Asia Cup: Can Nepal follow Afghanistan and join international cricket’s elite?

Rohit Paudel’s young side had a chastening debut in the continental competition with heavy defeats to India and Pakistan

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Should Nepal be the next side to be granted access to international cricket’s elite club of leading nations?

In isolation, the 2023 Asia Cup group stage might count against them. It would be incorrect to say their performances at the competition demanded consideration for their elevation.

Far from it. Hefty losses against Pakistan and India showed there is a vast gap for them to bridge.

There was enough in each game to provide reasons for optimism, though. Their start with the ball against Pakistan was bright, before they were let down by lapses in the field that were uncharacteristic of a side who are usually electric in that department.

Then they were blown away by a bowling attack comprising Shaheen Afridi, Naseem Shah, Haris Rauf and Shadab Khan. No crime there. That quartet is high class, each of them a world XI contender on their own, and collectively irresistible.

In their second match, Nepal’s batters deserved credit for lasting longer against India’s bowlers, even if it was a curiously insipid and downbeat display in the field by Rohit Sharma’s side.

Defending 230 was never likely to be easy, while a chase reduced by weather almost always favours the side batting second. Given their batting riches, India hardly required that extra advantage.

Sharma and Shubman Gill proceeded to savage Nepal’s bowlers, to the tune of a 10-wicket win. But, as with the sentiment about Pakistan’s bowling attack, there is no disgrace there. Sharma and Gill have done that to eminently more experienced bowlers before and will do so again.

But it is fair to say Nepal’s debut captured the attention in a way rarely experienced before by the qualifying side in the Asia Cup.

That side – whoever they may be – are always on a hiding to nothing, pitted in a group with the might of India and Pakistan, as the organisers do their best to ensure the fixture between those two rivals is perpetuated. The reasons for that are so clearly commercial, rather than competitive.

Between them, the UAE, Hong Kong, and now Nepal have played 12 matches in Asia Cups. They have yet to claim a win.

Not that Associate nations have been entirely without success in the competition. In fact, a win on that stage is usually a portent for bigger things to follow.

Afghanistan beat Bangladesh at the 2014 tournament. Within three years they had been accepted into the Test elite. Now they play at every Asia Cup by right as a result.

Is anyone equipped to follow the Afghans? It feels as though both neutral supporters and cricket’s administrators want Nepal to progress because of the voracious following for the game there.

In a disappointingly sparse crowd in Pallekele, Nepal’s supporters far outnumbered their Indian counterparts. They were a vivid presence both in the city of Kandy before the game, plus on the banks beyond the boundary once it had started.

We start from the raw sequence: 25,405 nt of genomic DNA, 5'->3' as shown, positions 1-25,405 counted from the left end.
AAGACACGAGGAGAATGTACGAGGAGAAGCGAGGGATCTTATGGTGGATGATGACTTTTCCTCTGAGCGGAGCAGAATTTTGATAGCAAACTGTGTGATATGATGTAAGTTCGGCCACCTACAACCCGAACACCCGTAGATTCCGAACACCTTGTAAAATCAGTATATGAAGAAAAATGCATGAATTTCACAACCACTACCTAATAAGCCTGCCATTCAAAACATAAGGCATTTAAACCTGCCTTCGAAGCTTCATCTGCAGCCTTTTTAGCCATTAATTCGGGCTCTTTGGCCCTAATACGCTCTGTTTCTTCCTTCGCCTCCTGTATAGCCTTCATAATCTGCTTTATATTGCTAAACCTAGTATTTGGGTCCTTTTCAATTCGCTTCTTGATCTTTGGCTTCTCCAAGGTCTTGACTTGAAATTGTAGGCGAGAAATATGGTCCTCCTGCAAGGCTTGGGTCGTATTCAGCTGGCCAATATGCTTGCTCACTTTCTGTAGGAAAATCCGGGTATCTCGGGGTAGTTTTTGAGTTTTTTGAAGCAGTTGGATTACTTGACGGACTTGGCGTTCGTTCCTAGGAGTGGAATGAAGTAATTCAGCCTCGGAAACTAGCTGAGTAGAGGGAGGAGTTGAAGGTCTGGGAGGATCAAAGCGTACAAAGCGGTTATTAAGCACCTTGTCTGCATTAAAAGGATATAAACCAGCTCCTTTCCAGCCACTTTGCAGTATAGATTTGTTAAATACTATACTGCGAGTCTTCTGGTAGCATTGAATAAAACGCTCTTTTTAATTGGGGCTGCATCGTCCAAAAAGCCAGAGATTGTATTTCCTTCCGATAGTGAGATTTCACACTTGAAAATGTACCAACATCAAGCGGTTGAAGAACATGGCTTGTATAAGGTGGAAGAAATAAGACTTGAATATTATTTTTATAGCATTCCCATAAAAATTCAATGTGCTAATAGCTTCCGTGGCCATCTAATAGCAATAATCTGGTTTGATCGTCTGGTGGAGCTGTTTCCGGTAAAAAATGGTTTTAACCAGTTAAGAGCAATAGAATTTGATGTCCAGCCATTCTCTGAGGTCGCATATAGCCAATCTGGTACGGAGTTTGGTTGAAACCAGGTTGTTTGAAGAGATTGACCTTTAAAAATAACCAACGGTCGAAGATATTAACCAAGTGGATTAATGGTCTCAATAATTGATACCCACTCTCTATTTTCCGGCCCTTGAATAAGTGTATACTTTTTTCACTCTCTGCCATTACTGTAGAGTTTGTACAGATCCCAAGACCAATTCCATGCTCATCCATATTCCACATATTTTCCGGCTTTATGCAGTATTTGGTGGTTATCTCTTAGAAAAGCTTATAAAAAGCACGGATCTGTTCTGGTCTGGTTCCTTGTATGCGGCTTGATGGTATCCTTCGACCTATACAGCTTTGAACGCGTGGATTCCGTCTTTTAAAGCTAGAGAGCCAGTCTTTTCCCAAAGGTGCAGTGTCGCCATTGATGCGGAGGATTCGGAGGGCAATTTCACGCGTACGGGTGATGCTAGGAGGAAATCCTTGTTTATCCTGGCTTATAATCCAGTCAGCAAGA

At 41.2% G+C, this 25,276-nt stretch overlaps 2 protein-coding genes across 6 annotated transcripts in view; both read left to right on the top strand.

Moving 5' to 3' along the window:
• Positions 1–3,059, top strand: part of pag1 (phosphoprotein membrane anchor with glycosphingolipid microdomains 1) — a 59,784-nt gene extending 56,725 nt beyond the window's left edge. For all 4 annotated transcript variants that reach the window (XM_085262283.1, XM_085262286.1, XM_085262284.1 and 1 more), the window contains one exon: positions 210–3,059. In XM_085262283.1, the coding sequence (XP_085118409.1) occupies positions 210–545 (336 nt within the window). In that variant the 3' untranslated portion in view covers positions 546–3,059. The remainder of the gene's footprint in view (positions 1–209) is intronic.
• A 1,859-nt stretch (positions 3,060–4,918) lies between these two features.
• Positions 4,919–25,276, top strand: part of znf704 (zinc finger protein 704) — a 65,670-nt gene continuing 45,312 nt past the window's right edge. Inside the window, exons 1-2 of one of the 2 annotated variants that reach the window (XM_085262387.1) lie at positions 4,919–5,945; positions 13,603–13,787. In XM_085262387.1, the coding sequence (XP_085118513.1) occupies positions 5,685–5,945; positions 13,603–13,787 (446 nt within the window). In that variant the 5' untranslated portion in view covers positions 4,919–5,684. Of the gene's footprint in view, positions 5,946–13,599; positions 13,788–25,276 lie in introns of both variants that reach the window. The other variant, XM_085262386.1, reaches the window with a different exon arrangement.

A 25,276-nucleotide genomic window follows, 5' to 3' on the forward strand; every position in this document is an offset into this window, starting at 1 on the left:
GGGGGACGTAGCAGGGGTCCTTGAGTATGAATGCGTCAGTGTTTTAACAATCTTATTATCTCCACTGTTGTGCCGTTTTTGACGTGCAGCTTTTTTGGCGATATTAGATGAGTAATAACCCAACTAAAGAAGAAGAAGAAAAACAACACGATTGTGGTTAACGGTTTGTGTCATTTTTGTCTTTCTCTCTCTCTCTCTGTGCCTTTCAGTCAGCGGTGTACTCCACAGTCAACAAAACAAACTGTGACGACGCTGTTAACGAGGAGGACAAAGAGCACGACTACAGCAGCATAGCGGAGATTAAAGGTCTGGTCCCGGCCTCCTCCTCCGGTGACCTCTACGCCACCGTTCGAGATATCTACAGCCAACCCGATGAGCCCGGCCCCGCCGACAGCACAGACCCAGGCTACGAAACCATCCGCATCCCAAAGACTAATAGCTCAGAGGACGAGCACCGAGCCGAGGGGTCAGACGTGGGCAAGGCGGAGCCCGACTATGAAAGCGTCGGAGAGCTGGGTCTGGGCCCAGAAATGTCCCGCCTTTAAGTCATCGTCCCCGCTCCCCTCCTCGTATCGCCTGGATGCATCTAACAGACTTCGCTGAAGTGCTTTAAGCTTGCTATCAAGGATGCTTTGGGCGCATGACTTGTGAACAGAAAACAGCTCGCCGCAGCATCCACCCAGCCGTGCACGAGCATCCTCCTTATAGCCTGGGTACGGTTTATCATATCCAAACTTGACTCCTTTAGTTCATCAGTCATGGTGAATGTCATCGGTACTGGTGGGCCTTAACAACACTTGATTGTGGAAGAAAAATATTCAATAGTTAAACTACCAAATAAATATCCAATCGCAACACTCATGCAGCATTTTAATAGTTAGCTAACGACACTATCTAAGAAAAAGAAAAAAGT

They were even well represented in the stands at Multan, despite the fact that is not a very accessible venue for supporters travelling from Nepal.

Further, home support for Nepal in Kathmandu has been noted the world over. Wasim Akram, ahead of the Asia Cup, described the passion for the game in the country as “humongous”. Aakash Chopra termed it “unparalleled”.

Yet if Nepal are about to forward their case for acceptance higher up, their peers in continental competition might be minded to say: join the queue.

Oman are arguably the leading Asian side from beyond the Test elite at present, certainly in ODIs. Their runner-up finish in Cricket World Cup League 2, followed by their advance to the knockout phase of the World Cup Qualifier in Zimbabwe, attests to that.

Their facilities might be limited to one site in Al Amerat near Muscat, but they are of the highest spec possible.

Whether their national team’s rate of success is sustainable is unclear. It might well be, but a side who have charged through the ranks of international cricket over the past year are growing old together.

It is impossible to say what will follow the likes of Bilal Khan and Co. Maybe, as with Nepal and potentially the UAE, there is a generation of players ready to take over and improve on what went before them. We won’t know until those players are phased in.

Then there is the case of the UAE, a side who have started the process of rebuilding and have already shown great signs of promise. They have taken a number of wins off full Test nations, thanks in part to the number of opportunities the Emirates Cricket Board has afforded the team to face just such opposition.

The UAE has the best stadia of any non-Test nation – and would be the envy of many in the mainstream, too.

There is also a huge following for the sport in the country, if not necessarily the national team itself.

If there is not one side making an unambiguous claim for elevation then that might be a positive. The strength of Asian competition beneath the elite can help each of the aspiring sides on to bigger and better things.

Updated: September 05, 2023, 1:31 PM